Review: Small World by Jonathan Evison (Washington Post)
On May 10, 1869, the completion of the Transcontinental Railroad was marked at a ceremony on high ground in Utah. “The great men, those architects of American progress, [David] Hewes and [Leland] Stanford, delivered speeches,” writes Jonathan Evison in his epic new novel, “Small World.” “They spoke of overcoming the impossible and of shrinking the world one track at a time. At last, they raised their silver hammers above the golden spike, and though they both missed their mark, they pronounced the job complete.”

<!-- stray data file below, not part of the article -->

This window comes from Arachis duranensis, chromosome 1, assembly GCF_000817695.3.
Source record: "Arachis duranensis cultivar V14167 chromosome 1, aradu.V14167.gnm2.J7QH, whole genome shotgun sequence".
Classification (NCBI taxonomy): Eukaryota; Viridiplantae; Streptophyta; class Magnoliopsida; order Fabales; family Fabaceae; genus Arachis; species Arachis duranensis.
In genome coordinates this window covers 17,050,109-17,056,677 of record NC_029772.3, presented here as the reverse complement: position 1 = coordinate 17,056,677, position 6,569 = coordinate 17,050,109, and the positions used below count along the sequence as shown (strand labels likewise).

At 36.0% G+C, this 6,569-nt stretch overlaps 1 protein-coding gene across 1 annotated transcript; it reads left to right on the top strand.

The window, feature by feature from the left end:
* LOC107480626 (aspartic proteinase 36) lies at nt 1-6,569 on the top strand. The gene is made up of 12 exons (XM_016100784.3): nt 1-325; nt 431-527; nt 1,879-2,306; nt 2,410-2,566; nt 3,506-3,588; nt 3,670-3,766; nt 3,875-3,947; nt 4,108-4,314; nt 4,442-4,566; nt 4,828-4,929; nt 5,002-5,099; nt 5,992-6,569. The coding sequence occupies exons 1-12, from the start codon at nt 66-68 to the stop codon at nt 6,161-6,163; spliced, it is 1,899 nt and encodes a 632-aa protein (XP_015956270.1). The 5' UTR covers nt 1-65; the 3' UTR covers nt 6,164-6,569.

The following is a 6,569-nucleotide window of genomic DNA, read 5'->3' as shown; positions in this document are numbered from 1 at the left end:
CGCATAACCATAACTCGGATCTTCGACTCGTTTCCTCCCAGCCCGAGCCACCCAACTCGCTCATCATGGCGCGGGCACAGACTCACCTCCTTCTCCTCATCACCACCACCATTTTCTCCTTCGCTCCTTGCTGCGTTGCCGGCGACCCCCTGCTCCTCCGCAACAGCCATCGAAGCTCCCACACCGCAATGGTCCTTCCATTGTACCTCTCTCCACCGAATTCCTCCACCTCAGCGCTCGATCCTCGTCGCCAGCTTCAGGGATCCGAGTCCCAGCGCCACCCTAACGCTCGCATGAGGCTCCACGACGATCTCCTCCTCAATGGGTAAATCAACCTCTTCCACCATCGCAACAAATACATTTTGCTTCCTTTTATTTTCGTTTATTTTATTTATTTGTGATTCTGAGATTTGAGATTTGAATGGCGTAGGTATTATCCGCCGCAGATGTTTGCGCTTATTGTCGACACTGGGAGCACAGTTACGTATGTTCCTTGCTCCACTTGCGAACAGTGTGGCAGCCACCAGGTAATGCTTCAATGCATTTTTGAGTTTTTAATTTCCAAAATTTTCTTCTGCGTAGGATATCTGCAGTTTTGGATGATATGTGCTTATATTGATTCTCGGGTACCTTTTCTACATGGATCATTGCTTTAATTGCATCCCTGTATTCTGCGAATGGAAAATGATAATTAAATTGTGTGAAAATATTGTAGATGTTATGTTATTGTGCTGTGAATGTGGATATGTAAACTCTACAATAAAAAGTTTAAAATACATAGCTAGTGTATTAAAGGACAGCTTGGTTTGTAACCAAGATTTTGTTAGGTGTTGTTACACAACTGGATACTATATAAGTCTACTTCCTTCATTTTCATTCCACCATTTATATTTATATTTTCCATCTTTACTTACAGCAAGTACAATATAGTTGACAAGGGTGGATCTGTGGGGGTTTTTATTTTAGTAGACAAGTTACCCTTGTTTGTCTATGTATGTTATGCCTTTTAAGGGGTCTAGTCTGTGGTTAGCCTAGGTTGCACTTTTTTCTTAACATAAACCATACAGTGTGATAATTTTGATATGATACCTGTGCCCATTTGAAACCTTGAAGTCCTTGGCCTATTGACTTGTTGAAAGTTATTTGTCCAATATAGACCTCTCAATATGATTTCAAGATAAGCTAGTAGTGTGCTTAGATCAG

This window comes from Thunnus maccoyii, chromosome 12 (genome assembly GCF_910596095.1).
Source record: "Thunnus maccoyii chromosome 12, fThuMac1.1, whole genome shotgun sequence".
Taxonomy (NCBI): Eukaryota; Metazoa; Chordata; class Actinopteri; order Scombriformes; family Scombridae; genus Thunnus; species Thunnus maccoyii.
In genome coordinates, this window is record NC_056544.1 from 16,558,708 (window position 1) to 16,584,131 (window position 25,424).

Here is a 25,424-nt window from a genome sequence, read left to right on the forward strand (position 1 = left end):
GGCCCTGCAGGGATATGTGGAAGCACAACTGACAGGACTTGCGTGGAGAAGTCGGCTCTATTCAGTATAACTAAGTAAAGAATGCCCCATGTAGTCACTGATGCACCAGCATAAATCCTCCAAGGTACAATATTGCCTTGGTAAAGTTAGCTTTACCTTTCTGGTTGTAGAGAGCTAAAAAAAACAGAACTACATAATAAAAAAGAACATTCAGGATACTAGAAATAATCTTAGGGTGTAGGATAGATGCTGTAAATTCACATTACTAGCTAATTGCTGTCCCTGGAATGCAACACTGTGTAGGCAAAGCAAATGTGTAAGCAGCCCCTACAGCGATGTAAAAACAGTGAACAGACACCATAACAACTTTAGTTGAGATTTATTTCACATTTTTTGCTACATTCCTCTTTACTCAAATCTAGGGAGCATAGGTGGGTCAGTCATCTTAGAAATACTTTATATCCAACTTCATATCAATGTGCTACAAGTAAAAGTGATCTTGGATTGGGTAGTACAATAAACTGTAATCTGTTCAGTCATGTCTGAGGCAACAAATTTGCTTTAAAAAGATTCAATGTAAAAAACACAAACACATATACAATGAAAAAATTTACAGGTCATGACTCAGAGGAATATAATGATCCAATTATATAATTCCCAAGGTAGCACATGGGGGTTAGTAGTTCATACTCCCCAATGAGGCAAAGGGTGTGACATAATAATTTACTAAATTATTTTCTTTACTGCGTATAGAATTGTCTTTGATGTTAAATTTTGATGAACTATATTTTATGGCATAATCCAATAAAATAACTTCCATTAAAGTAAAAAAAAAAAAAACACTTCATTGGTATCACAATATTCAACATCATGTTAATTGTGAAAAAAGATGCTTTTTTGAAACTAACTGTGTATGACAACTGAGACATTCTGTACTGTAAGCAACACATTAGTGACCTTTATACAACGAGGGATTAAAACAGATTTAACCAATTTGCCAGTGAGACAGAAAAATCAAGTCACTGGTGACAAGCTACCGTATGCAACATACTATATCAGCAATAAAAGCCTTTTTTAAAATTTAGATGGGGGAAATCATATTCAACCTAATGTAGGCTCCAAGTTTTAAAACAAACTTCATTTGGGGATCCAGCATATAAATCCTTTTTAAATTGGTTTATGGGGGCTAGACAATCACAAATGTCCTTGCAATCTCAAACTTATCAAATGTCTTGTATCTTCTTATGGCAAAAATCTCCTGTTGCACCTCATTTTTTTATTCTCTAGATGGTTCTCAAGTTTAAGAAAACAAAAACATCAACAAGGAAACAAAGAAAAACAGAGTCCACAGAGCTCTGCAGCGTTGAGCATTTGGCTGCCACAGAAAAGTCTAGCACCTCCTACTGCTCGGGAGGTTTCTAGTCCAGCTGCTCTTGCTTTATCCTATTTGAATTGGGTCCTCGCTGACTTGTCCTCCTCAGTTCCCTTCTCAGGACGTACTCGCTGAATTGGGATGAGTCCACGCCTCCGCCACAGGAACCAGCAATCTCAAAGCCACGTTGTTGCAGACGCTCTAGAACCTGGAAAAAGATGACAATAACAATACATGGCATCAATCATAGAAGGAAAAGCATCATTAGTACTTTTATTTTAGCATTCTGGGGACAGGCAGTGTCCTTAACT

The fumble is a fine detail, drawn from life, that captures in miniature the imperfection Evison finds at the heart of the American experiment. In his telling, the rise and fall of the railroad over the ensuing century and a half just inscribes that imperfection on a grander scale, the crumbling of infrastructure once dazzling (“Dad, we go eighty in the Prius”) proving to be a good metaphor for a country faltering in its execution and uncertain of its direction.
For the review in full, visit The Washington Post.